Why SP and BSP are reluctant to take advantage of CAA turmoil in UP?

While for the BSP, street protest against the amended citizenship law is a no-no, the SP is allowing sit-ins only
For Mayawati and her Bahujan Samaj Party (BSP), street protests are strictly a no-no. For Akhilesh Yadav and his Samajwadi Party (SP), demonstrations and sit-ins are acceptable, provided these “do not go out of hand”. As Uttar Pradesh went through a deep turmoil, following the agitation against the Citizenship (Amendment) Act (CAA) and the crackdown on dissenters, the SP and the BSP, the state’s principal Opposition parties, remained strangely muted in their response and reacted through social media and press statements, although both voted against the Bill in Parliament.

 

When the Congress — ironically the only entity to challenge the CAA on Uttar Pradesh’s streets — implored the Opposition to join its rank-and-file, Mayawati directed BSP workers to dissent through “posts and mail, and memoranda”. “The BSP lacked a coordinated strategy. The right hand did not know what the left was doing,” admitted a party functionary. The functionary said Mayawati was preoccupied with “settling and unsettling” the BSP’s internal caste equations by shuffling around its 10 Lok Sabha members and the UP office-bearers.

 

In the eight months of the 17th Lok Sabha, Mayawati replaced the BSP’s parliamentary party leader five times. Last week, Amroha MP Danish Ali was dropped for the second time and Ritesh Pandey, Ambedkar Nagar MP, was brought in on the ground that “social balance” had to be maintained. Pandey is a Brahmin as is Satish Chandra Mishra, the BSP’s Rajya Sabha leader. The move to bring in Pandey was criticised by Kunwar Fateh Bahadur Singh, a retired Dalit bureaucrat believed to be a key Mayawati adviser.

 

In a tweet, Singh asked whether the presence of two Brahmins at important parliamentary posts was a prong of the “fundamental social transformation” which Kanshi Ram, the BSP’s founder, had envisaged. Singh’s jab evidently hurt Mayawati. In a series of tweets posted shortly thereafter, she underlined that in the UP Assembly and Legislative Council, the BSP was helmed by backward caste and Dalit representatives, while the state party was headed by a Muslim, Munkad Ali. 

 

“On Mishra’s counsel, it looks like Mayawati is again trying to play the pro-Brahmin card she used before the 2007 (Assembly) elections, little realising the scenario has changed. The Brahmins are embedded in the BJP (Bharatiya Janata Party). If they get disillusioned, they will migrate to the Congress and not my party,” a BSP source said.

 

Unlike the BSP, the SP has a legacy of fighting an establishment, especially a BJP-ruled one, on the streets. “It was the hallmark of our politics when Mulayam Singh Yadav headed the party,” recalled an old-timer.

 

What’s happening?

 

Anand Bhadauria, a Legislative Council member and close Akhilesh aide, said: “We are not less combative. Who has fought more for Muslims than the SP? But we have to be careful not to convert the CAA protests into a Hindu-Muslim binary and give the BJP an advantage.”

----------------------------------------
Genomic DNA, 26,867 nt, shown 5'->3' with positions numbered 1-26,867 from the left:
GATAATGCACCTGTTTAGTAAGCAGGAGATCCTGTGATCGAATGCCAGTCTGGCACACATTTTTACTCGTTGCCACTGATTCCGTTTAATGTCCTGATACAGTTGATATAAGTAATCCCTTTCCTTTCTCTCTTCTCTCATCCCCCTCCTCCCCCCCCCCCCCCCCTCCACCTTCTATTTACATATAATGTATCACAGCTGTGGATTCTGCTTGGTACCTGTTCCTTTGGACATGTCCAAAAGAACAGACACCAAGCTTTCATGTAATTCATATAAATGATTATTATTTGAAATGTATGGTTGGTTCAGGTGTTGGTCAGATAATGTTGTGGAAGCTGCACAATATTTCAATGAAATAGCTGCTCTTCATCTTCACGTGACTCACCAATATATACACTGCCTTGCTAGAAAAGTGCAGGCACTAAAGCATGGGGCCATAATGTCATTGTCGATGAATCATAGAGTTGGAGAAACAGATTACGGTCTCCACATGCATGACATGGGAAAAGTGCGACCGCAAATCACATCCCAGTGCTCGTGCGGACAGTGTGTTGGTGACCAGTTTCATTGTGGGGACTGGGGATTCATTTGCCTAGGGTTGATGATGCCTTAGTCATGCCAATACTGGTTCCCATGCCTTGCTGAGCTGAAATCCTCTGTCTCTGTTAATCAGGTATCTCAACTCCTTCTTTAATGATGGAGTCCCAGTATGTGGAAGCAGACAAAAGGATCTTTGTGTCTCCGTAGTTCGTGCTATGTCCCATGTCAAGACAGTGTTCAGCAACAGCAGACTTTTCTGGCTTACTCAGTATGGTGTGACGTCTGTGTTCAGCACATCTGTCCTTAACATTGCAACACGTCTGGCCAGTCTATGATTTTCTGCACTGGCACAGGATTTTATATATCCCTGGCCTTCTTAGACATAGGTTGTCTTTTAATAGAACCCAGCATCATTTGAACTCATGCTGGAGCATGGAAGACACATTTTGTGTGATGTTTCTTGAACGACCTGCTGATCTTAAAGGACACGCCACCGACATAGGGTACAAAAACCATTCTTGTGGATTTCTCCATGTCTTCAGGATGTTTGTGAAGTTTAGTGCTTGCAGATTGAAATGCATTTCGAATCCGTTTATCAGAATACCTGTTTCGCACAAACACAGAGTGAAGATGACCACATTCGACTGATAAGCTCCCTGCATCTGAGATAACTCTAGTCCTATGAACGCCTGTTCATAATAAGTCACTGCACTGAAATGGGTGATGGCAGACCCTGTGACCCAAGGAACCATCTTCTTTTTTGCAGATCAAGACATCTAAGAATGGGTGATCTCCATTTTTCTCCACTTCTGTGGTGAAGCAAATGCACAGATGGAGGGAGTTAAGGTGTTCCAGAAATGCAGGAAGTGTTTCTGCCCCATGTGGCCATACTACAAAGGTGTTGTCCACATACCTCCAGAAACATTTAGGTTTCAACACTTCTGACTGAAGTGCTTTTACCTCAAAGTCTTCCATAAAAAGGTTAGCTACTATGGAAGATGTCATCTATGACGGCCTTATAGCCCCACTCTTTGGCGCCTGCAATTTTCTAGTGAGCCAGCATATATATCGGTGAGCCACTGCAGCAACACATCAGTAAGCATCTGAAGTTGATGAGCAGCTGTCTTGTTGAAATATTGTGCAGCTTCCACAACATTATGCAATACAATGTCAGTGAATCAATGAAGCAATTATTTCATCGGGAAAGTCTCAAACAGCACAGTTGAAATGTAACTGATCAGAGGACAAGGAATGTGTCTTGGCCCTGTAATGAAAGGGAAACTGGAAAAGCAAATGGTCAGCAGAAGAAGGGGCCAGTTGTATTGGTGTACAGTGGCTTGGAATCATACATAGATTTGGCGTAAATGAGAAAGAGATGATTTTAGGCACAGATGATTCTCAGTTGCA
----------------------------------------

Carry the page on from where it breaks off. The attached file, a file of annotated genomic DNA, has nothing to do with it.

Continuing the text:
Therefore, while it is believed that the SP and its former ally, the Rashtriya Lok Dal (RLD), independently shored up the strength of the civilian protests in West UP that bore the brunt of police repression on the minorities, local leaders “lay low”. “Had we been a bit more pro-active, the polity could have got communally polarised,” an RLD source said. Even at the women-spearheaded serial “dharna” in Lucknow’s Husainabad clock tower, the city’s SP leaders took the backseat and resisted the “temptation” to politicise the ongoing event. Except when Tina, Akhilesh’s 14-year-old daughter, turned up one morning and sat with some young friends from La Martiniere school. “It was a family decision, which we came to know through the social media,” a source said.

 

Anurag Bhadauria, the SP’s spokesperson, maintained that while the party might not have been “upfront” in challenging the CAA, it registered its opposition in “democratic ways”. He said Dharmendra Yadav, former Badaun MP and Akhilesh’s cousin, called on the families of the victims who were killed in police firing in Meerut, Bijnore, Firozabad, and other places and handed out a Rs 5 lakh solatium to each. Rajendra Chaudhary, another spokesperson, said the political thrust was to “shift the Muslim-only thrust of the CAA to its impact the poor, regardless of religion and caste”. “Already the poor have approached us for help to get the mandated documents. While well-off Muslims have their papers, does a poor Saini, Mallah, or Dalit have a birth certificate and property papers? Most of them don’t. The citizenship package is anti-poor and that is our central message,” said Sunil Singh Yadav, also a Legislative Council member. The SP’s stated stand is that its leaders and members will not fill in the required forms.

 

The sources conceded the Yadavs, who constitute the SP’s core support, had expressed reservations over the “non-cooperation” stance. “Half of our Yadavs moved to the BJP in 2019. Our first task is to regain their votes,” a source said.

 



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